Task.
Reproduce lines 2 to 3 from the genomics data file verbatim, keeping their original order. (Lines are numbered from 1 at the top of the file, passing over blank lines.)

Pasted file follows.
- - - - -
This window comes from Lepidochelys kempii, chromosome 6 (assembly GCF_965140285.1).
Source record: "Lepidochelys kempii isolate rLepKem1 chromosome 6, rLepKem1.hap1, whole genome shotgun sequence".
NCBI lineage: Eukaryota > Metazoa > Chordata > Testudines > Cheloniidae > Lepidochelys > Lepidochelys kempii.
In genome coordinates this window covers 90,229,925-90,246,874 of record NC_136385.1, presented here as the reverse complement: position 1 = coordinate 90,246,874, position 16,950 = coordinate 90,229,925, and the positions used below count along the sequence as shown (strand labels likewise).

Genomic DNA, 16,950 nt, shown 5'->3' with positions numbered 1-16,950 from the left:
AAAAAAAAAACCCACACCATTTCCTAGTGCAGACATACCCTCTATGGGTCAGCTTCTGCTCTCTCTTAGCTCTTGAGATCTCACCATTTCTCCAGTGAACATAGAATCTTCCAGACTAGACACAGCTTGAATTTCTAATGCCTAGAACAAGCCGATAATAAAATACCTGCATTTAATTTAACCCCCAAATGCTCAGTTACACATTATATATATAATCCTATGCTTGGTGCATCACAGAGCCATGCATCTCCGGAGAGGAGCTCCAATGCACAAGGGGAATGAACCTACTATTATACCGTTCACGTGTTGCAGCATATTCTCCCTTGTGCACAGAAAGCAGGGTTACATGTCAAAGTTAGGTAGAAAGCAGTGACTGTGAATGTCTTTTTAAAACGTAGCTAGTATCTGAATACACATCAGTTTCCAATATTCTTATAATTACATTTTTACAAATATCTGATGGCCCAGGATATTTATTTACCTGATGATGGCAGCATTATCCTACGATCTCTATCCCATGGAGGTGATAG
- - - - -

Source record: "Lepidochelys kempii isolate rLepKem1 chromosome 6, rLepKem1.hap1, whole genome shotgun sequence".
NCBI lineage: Eukaryota > Metazoa > Chordata > Testudines > Cheloniidae > Lepidochelys > Lepidochelys kempii.